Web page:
Miranda’s Plans for Tryon Palace Recovered

Plans for Tryon Palace developed by architect John Hawks. Image from the Office of Archives and History.On June 16, 1783, Francisco de Miranda visited Tryon Palace. The Venezuelan revolutionary soldier, scholar and world traveler evaded political arrest in Havana, Cuba, by coming to the United States.

Arriving in New Bern on June 10, he stayed in a local tavern for about a month. Miranda, a lifelong journal keeper, recorded his thoughts and impressions of places he visited. Of his trip to New Bern, he mentions a barbeque held in town to celebrate the end of the Revolution. Attended by common folk, gentry and government officials, the event, in Miranda’s eyes, was democracy in its purest sense.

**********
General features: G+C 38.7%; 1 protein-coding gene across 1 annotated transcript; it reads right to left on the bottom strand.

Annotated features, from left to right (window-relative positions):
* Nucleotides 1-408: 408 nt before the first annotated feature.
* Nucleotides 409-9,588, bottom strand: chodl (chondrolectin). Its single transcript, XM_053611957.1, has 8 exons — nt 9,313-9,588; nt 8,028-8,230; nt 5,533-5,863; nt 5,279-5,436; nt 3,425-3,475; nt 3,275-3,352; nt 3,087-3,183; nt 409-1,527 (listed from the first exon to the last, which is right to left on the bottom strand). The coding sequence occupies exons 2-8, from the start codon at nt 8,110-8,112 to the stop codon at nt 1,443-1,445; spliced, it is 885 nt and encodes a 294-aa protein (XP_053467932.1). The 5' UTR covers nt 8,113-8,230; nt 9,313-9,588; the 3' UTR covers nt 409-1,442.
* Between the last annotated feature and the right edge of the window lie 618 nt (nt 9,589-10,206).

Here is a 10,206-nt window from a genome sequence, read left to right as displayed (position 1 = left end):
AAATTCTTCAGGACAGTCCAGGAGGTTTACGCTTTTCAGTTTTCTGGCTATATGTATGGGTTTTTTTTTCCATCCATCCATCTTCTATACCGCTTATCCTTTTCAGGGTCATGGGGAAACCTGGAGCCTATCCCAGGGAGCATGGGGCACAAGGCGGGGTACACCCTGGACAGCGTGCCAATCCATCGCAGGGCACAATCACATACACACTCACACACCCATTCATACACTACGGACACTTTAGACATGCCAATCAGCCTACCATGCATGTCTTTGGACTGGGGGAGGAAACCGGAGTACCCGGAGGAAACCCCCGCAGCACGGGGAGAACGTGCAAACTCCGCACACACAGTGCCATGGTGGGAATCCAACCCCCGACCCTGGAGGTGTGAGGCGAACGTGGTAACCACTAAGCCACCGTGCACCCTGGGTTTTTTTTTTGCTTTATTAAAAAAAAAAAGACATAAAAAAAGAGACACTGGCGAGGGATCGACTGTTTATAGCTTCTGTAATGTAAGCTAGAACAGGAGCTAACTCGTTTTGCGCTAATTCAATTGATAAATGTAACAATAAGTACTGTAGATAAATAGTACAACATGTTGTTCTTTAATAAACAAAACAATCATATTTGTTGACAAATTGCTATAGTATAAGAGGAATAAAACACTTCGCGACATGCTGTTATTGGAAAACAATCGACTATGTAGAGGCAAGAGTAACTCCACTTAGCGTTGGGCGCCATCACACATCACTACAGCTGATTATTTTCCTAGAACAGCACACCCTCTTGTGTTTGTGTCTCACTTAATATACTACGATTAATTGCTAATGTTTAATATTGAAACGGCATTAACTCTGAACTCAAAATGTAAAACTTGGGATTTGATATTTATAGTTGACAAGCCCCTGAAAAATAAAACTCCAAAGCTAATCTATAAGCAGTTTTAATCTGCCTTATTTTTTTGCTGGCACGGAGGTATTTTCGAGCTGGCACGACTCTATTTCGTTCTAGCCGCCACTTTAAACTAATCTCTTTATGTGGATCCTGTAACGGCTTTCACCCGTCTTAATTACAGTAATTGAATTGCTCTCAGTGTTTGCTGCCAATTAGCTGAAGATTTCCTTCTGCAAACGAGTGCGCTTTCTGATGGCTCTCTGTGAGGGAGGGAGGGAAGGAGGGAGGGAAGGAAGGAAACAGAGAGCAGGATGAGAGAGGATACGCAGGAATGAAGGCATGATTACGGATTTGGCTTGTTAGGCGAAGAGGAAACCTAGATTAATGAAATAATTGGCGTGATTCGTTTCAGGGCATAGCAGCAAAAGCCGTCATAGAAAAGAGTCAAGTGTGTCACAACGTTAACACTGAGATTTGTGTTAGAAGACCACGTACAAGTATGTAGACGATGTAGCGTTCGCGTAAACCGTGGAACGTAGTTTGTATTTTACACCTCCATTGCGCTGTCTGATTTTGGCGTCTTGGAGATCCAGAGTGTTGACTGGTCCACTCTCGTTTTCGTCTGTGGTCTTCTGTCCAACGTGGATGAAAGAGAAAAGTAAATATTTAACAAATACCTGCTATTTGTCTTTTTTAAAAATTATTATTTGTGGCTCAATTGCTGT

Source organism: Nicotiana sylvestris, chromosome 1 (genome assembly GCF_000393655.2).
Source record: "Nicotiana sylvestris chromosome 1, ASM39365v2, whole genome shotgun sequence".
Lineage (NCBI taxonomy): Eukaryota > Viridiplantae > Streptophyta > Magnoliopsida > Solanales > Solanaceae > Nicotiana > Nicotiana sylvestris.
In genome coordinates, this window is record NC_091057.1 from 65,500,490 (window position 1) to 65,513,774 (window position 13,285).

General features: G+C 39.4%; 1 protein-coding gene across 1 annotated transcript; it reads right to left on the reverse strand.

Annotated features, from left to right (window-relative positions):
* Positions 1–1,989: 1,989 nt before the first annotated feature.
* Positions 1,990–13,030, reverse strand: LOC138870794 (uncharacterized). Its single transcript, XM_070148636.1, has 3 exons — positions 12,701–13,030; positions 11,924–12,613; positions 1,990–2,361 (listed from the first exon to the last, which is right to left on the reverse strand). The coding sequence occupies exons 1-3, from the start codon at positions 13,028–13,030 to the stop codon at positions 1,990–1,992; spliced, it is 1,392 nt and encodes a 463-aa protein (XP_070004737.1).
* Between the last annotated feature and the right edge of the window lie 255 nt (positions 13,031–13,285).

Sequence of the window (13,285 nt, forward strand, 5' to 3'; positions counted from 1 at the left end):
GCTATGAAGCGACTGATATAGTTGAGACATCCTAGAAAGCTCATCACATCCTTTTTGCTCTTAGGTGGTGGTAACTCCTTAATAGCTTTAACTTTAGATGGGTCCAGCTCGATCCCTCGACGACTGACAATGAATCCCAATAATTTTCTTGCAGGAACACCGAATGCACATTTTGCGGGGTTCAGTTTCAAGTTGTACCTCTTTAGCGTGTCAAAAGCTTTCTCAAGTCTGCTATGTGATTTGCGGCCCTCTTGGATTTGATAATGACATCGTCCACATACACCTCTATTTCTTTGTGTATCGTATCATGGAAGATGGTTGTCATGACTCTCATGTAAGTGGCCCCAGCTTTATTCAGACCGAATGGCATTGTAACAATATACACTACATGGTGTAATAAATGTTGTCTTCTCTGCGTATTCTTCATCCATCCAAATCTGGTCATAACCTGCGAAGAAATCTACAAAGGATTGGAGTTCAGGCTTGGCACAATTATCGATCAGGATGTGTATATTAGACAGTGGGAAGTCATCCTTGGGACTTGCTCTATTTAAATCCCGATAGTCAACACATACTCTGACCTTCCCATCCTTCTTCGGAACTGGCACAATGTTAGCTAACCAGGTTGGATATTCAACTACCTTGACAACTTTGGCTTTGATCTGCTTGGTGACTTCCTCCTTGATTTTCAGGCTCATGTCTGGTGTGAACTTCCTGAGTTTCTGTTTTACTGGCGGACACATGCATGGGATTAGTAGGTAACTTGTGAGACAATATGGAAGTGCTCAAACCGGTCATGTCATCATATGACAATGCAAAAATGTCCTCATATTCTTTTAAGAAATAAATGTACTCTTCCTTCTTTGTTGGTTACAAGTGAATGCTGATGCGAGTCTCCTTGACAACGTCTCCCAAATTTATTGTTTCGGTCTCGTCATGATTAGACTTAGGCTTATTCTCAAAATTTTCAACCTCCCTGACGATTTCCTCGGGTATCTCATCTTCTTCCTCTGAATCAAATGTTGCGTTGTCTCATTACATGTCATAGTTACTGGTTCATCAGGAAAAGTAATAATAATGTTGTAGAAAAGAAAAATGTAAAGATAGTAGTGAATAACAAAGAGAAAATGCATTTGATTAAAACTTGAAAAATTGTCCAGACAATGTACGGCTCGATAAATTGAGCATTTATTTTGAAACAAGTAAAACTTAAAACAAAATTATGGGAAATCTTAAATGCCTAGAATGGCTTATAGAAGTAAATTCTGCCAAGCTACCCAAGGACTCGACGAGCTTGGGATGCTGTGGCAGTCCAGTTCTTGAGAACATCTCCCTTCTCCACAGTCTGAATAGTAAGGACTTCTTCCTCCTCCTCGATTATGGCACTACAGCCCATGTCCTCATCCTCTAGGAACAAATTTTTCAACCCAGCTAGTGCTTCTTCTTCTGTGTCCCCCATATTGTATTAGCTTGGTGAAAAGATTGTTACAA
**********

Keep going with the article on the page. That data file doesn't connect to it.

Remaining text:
Francisco de Miranda.Miranda’s journals now reside in an archives in Caracas. When research began for the restoration of Tryon Palace in the 1940s, historians consulted them and found a reference to the original drawings of the garden but not the drawings themselves.

In 1991, researchers renewed efforts to obtain copies of the drawings and finally succeeded.

Despite the landmark find, the documentary evidence in the drawings was not straightforward and conflicts with other historical evidence that remains about the Palace gardens. The decision was made not to alter the current landscape until additional research was done, and none of the historic garden plans have ever been implemented at the Palace. 

Visit: Tryon Palace Historic Sites and Gardens is open to the public seven days a week.

For more about North Carolina’s history, arts, nature and culture, visit DNCR online. To receive these updates automatically each day, make sure you subscribe by email using the box on the right, and follow us on Facebook and Twitter.